Australia takes the low road

Kevin Rudd’s promise of leadership on climate change is looking fraudulent in the wake of the pathetic emissions targets announced last week. [23 December 2008 | Peter Boyer]

In 2007 Kevin Rudd declared Australia would be a leader in the world’s battle to stop dangerous climate change. His government’s 2020 emissions targets announced last week are a capitulation to those who have always said that it’s all too hard.

What does leadership in the world community mean, if it doesn’t mean being out at the head of the pack, influencing others by example? It’s all very well to talk about being decisive and bold, but you don’t become these things by just uttering the words.

The Rudd government’s cautious interim emissions target condemns Australia to be a follower – never a leader – in the world’s battle to stop dangerous climate change. We’ll never be able to claim attention from others while we’re so patently avoiding any leading stance ourselves.

About the same time as Europe committed to cut emissions by 20 per cent by 2020, Australia has set a 2020 reduction target of between five and 15 per cent – more likely five than 15.

Applied world-wide, the science tells us that our government’s target would bring on dangerous climate change. If this is what Kevin Rudd calls leadership, we’re in trouble.

It would seem that when Mr Rudd talked about Australia’s ambitions last year he had little idea of the obstacles he would have to negotiate. Now that he’s more aware of some of these obstacles, it seems he’s unwilling to make the effort needed to get past them.

It’s true Australia has some big hurdles to negotiate. Since 1990, Australia’s carbon emissions have risen by at least 25 per cent, if you set aside some dodgy figures for land use change and forestry. Even with such figures included, we’ve managed to increase our emissions by about 10 per cent.

A big sticking point is the fact that by world standards, individual Australians are heavyweight carbon-emitters. On average, each Australian causes release to the atmosphere of around twice the amount of carbon of the average Briton, and nearly six times that of your average citizen of China.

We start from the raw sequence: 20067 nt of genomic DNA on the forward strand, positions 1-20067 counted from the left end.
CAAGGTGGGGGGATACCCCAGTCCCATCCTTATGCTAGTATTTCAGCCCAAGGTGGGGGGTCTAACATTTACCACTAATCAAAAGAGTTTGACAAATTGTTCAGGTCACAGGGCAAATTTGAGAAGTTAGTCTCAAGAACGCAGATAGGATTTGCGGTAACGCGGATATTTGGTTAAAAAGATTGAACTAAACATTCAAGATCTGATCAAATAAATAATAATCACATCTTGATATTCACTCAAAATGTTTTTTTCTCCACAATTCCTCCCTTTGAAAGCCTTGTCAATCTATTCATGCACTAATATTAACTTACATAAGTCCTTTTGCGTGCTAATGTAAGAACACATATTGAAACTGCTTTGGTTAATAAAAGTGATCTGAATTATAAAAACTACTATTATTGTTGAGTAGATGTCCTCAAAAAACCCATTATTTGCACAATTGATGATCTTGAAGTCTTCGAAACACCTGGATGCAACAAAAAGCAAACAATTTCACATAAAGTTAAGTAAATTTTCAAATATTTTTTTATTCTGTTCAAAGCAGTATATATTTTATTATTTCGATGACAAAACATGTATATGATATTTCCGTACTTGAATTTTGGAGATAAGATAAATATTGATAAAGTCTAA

Professor Ross Garnaut pointed out that from such a position, it’s a big turnaround to get emissions down at all – let alone to get them down by any meaningful amount. The Rudd government now knows that, but can’t find the courage to do what’s necessary for a full U-turn.

“We are not going to make promises that cannot be delivered,” declared Kevin Rudd when he launched his plan. Considering the near-certain outcome for us and our children if the world adopts Australia’s position, such words are pitifully inadequate.

Mr Rudd and Climate Change Minister Penny Wong should not take such criticism alone. Some in the corporate world – notably resource industries – have been campaigning incessantly for subsidies to allow them to continue what they’ve always done with no extra financial cost.

They’ve managed to convince the Australian government that several billion dollars of taxpayers’ money would be well-spent propping up industries that must with all possible speed change their ways or wind down their business, something they have surely known all along.

But we’re all culpable. It’s the responsibility of everyone to pick up their particular tab and start making the payments by reducing their impact on the planet and living more in tune with nature, rather than counter to it. This is no longer a green-fringe mantra, but a matter of survival.

Our responsibility doesn’t end there. Somehow we have to convince our political representatives that for Australia to lead, its own standards must be high and its actions decisive. Of course we must try to take others with us, but we must also be prepared to put our heads above the parapet.

The alterative is simply to wait for the end. Who wants that?

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